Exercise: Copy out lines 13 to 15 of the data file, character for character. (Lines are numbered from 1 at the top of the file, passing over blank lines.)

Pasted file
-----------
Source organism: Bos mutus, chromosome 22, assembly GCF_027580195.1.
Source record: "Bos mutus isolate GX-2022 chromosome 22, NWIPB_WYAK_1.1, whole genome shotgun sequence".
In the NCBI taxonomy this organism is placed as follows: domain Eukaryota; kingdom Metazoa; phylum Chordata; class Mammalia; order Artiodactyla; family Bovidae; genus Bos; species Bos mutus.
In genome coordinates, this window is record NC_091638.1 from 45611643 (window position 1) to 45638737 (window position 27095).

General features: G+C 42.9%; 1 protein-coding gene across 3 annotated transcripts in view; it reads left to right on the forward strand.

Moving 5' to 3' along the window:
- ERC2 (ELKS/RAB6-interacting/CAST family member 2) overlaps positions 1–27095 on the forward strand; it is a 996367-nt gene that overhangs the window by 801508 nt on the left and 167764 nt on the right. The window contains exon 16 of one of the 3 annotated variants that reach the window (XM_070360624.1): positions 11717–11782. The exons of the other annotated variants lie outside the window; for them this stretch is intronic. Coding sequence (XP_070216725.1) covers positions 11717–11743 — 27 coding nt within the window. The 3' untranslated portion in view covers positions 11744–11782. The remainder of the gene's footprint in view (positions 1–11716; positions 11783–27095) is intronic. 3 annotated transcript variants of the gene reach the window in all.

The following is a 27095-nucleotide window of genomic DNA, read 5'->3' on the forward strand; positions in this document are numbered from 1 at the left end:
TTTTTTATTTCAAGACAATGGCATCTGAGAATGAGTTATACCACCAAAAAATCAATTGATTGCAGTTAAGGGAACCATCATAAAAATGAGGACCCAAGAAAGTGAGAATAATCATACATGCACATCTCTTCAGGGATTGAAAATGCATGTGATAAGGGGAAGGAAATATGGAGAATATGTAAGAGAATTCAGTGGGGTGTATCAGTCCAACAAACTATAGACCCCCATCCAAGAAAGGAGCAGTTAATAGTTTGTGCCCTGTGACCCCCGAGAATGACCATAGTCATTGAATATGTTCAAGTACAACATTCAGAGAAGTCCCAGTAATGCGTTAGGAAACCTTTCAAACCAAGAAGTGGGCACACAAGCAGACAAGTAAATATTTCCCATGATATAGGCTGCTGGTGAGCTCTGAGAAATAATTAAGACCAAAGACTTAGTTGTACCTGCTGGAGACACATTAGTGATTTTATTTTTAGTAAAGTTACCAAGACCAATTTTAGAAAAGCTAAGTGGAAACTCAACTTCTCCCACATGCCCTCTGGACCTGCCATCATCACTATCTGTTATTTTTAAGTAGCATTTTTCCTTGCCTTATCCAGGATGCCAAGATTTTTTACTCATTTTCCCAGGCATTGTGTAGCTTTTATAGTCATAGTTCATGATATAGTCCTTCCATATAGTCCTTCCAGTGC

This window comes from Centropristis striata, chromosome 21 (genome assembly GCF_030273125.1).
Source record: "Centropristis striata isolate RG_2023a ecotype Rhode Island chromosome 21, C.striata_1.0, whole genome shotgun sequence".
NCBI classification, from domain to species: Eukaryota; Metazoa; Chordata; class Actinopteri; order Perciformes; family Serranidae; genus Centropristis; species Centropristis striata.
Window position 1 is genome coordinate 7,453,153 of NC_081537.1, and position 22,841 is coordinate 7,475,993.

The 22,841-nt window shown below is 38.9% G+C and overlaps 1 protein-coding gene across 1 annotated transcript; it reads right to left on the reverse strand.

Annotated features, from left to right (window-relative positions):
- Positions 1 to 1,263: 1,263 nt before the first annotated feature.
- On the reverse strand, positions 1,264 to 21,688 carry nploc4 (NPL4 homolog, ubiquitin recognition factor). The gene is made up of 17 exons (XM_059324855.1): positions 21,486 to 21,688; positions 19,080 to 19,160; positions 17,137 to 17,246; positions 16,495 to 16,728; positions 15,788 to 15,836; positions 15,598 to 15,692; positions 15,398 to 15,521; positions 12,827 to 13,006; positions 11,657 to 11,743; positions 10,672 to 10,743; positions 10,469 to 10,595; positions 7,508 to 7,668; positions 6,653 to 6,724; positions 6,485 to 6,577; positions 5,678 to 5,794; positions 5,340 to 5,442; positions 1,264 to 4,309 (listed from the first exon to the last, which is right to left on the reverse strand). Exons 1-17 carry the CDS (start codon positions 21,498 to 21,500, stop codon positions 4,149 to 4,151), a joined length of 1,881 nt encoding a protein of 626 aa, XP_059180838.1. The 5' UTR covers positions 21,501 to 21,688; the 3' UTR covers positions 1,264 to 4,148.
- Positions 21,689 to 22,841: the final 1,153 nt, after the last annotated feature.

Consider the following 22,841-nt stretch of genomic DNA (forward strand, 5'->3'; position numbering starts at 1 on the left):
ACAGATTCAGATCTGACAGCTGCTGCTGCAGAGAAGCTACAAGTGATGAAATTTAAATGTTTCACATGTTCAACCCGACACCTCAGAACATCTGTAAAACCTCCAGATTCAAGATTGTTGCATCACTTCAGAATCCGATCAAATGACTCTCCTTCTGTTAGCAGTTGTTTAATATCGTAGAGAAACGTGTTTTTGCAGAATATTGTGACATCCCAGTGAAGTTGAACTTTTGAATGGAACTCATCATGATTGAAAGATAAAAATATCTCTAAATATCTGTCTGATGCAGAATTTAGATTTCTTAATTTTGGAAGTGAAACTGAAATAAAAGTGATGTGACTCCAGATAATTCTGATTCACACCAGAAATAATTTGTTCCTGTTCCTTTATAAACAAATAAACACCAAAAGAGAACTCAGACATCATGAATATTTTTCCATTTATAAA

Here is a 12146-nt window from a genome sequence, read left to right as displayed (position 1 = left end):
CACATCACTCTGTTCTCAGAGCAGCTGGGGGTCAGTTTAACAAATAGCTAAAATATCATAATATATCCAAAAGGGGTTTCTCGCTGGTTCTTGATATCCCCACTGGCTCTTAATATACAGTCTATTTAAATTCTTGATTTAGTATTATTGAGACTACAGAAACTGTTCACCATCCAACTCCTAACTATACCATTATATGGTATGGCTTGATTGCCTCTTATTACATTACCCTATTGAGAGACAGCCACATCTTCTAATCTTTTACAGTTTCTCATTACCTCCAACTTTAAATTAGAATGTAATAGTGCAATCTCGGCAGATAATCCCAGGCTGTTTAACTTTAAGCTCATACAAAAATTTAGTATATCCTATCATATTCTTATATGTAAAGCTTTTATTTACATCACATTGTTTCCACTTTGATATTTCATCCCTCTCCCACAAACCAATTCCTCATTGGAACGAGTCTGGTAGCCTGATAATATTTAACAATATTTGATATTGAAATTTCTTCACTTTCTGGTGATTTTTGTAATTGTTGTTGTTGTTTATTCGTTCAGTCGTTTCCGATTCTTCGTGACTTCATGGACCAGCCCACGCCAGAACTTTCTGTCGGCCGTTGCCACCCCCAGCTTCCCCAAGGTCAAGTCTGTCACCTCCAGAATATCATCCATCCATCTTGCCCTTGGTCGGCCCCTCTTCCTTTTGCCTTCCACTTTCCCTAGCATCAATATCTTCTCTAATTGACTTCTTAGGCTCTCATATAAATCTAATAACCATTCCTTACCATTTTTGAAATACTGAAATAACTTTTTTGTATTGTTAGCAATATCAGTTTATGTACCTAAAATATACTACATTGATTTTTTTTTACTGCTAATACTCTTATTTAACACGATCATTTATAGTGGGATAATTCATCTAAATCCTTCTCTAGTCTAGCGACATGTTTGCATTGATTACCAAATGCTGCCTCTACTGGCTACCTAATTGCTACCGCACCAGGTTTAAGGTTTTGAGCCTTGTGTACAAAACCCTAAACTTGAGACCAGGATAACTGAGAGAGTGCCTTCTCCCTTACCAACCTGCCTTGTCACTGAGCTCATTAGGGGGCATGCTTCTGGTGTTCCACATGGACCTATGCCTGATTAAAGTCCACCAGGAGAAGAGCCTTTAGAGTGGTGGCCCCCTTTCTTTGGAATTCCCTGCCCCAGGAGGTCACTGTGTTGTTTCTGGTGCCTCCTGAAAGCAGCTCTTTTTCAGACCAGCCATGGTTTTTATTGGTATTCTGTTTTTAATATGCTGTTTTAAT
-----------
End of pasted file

Window position 1 is genome coordinate 7,453,153 of NC_081537.1, and position 22,841 is coordinate 7,475,993.

The 22,841-nt window shown below is 38.9% G+C and overlaps 1 protein-coding gene across 1 annotated transcript; it reads right to left on the reverse strand.

Annotated features, from left to right (window-relative positions):